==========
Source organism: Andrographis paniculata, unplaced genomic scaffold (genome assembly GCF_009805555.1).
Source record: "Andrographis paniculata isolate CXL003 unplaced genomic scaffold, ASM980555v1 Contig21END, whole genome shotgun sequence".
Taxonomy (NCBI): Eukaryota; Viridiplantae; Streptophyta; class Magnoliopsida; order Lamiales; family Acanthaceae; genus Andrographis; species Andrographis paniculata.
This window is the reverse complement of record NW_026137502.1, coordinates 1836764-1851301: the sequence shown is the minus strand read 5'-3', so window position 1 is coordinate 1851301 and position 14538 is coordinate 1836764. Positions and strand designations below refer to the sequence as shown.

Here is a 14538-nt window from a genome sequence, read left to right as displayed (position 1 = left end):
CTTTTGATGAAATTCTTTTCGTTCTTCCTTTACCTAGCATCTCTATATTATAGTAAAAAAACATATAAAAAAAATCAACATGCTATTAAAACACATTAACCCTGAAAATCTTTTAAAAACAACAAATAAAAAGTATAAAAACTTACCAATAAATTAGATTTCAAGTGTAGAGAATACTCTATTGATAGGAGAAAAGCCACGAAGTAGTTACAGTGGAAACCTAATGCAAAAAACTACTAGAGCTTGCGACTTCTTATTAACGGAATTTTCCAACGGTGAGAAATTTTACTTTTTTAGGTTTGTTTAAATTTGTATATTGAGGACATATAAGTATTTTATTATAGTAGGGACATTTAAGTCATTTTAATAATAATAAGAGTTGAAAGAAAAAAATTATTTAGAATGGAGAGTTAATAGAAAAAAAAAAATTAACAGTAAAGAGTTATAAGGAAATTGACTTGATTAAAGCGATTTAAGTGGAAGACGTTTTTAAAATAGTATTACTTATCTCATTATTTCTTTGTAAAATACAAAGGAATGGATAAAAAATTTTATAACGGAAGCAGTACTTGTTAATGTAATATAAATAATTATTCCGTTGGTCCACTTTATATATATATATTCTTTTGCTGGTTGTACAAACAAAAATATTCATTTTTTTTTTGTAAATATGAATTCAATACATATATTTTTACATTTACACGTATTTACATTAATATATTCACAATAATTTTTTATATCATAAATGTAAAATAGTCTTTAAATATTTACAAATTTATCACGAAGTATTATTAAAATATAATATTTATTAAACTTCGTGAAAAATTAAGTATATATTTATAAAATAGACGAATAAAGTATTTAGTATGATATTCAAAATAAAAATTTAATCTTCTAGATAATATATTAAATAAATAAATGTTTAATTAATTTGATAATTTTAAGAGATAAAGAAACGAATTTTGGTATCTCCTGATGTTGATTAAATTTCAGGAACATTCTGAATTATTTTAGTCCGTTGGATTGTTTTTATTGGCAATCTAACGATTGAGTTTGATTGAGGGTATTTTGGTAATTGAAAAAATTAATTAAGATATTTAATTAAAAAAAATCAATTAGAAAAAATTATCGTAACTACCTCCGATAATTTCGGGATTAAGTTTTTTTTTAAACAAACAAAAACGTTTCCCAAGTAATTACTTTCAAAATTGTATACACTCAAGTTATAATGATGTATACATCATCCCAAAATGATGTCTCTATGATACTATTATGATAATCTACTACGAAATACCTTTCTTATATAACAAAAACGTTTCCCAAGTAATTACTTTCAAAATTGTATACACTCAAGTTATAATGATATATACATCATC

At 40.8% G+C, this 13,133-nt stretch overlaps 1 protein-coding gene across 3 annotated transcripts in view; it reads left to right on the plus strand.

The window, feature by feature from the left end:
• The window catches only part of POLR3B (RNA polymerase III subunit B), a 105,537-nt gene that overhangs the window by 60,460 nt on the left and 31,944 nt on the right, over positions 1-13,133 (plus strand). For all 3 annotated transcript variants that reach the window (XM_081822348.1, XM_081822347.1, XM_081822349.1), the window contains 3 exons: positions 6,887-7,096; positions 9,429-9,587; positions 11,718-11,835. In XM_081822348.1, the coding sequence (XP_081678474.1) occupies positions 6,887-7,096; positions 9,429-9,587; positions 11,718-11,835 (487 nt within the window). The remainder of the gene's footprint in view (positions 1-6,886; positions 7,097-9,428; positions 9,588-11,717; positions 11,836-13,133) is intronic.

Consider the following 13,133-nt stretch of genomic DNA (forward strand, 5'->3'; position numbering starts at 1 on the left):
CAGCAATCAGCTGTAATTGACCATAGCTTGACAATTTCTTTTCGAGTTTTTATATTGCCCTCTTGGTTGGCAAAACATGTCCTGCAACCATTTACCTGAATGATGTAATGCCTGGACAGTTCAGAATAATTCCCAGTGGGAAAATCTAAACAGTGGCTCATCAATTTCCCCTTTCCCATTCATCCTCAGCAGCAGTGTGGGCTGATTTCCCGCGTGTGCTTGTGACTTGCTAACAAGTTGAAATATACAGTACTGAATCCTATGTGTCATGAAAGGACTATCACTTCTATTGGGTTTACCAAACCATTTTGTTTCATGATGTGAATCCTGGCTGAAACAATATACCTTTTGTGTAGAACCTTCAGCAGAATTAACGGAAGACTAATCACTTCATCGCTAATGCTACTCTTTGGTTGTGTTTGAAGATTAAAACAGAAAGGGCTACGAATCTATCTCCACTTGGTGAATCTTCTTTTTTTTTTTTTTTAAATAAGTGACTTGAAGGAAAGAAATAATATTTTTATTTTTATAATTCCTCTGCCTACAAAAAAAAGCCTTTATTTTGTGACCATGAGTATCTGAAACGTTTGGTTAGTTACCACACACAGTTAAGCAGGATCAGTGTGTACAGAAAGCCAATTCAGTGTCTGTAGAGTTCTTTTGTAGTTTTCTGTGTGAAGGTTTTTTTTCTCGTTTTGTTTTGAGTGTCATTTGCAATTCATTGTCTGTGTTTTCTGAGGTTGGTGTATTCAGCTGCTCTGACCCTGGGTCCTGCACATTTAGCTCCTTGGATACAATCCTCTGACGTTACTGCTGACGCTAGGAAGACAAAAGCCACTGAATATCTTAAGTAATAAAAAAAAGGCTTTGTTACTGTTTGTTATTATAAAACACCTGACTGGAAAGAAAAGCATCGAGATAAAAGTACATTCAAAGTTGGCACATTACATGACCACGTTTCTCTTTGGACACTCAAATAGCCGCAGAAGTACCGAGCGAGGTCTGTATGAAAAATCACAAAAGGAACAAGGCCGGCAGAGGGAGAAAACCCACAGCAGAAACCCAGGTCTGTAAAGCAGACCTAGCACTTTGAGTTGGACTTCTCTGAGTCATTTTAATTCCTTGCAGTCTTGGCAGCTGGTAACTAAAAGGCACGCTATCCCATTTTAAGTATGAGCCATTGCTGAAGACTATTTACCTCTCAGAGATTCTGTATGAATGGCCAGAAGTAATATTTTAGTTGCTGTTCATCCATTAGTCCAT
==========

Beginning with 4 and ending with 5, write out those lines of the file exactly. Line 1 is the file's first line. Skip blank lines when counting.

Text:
This window is the reverse complement of record NW_026137502.1, coordinates 1836764-1851301: the sequence shown is the minus strand read 5'-3', so window position 1 is coordinate 1851301 and position 14538 is coordinate 1836764. Positions and strand designations below refer to the sequence as shown.

Here is a 14538-nt window from a genome sequence, read left to right as displayed (position 1 = left end):